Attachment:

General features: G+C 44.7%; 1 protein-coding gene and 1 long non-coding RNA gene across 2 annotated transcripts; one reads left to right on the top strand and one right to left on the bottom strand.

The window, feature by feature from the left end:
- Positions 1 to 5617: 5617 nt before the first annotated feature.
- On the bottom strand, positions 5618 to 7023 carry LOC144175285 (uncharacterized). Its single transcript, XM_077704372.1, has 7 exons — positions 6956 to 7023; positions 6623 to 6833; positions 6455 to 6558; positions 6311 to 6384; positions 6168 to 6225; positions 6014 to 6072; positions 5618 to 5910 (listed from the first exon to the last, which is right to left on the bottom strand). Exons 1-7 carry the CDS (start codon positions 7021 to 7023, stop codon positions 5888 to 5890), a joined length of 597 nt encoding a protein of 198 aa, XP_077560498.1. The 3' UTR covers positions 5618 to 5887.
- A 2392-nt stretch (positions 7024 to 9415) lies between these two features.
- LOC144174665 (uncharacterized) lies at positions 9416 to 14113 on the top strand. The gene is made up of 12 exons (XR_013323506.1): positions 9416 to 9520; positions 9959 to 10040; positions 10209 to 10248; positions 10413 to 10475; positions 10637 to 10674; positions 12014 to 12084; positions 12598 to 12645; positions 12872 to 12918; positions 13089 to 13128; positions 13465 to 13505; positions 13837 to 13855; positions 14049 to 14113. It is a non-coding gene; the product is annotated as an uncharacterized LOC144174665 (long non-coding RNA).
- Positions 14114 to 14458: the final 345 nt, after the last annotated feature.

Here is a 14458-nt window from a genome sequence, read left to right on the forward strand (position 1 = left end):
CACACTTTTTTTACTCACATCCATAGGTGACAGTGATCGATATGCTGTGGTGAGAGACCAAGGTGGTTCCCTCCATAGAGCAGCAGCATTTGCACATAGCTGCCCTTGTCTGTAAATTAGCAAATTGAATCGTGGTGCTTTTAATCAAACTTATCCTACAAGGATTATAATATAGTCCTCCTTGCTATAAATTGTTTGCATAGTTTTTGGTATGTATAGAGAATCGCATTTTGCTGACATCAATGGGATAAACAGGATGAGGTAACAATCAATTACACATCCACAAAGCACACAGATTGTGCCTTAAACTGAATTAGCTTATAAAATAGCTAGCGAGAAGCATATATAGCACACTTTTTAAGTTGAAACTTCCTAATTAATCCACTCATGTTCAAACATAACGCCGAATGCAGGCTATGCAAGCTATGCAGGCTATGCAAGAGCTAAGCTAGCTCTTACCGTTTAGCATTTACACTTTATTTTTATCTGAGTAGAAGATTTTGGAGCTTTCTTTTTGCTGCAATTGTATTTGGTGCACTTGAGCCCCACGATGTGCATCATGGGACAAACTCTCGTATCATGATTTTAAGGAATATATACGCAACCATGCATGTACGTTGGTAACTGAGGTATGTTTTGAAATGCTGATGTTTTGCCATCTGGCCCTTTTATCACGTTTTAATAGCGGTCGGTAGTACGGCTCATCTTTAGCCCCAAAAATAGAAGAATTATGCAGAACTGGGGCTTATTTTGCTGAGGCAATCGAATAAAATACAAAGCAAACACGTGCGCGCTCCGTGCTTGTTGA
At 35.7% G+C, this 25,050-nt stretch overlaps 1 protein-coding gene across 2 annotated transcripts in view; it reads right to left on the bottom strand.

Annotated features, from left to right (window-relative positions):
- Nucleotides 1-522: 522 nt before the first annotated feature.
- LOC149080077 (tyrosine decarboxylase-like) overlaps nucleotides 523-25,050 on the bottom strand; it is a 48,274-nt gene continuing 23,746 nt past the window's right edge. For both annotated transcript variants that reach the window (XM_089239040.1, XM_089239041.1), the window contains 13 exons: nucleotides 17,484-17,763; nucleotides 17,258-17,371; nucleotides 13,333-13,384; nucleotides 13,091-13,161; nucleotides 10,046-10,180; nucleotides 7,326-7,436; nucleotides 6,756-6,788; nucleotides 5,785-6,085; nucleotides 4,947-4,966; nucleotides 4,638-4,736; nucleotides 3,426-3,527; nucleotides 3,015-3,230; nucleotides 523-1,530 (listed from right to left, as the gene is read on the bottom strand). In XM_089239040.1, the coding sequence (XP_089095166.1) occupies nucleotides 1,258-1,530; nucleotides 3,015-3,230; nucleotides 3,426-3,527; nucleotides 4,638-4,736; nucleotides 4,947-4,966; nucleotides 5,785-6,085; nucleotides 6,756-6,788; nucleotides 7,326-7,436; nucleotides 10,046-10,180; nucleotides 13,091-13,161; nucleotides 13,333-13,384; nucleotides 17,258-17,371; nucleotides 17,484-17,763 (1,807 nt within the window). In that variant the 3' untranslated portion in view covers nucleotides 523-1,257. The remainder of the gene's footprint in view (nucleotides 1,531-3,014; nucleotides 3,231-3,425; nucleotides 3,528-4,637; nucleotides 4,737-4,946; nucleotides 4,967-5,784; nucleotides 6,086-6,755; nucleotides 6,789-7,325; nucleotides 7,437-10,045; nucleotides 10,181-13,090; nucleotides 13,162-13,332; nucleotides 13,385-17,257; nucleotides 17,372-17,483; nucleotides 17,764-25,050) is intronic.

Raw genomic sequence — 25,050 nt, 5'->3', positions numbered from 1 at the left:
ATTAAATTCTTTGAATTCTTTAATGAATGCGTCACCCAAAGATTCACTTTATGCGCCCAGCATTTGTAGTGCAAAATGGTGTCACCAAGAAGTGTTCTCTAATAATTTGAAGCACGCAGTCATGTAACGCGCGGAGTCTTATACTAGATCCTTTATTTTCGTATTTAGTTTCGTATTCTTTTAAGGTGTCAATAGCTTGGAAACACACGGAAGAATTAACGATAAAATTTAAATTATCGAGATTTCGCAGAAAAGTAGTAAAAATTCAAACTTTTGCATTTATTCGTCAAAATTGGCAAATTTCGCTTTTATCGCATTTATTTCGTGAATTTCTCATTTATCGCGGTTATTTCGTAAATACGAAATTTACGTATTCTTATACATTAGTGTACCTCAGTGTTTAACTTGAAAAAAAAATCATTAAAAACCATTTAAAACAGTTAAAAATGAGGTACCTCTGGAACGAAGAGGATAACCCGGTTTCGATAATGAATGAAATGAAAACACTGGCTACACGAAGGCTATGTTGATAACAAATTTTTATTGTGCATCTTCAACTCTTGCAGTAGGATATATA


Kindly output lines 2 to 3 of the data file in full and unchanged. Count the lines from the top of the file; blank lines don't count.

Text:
The window, feature by feature from the left end:
- Positions 1 to 5617: 5617 nt before the first annotated feature.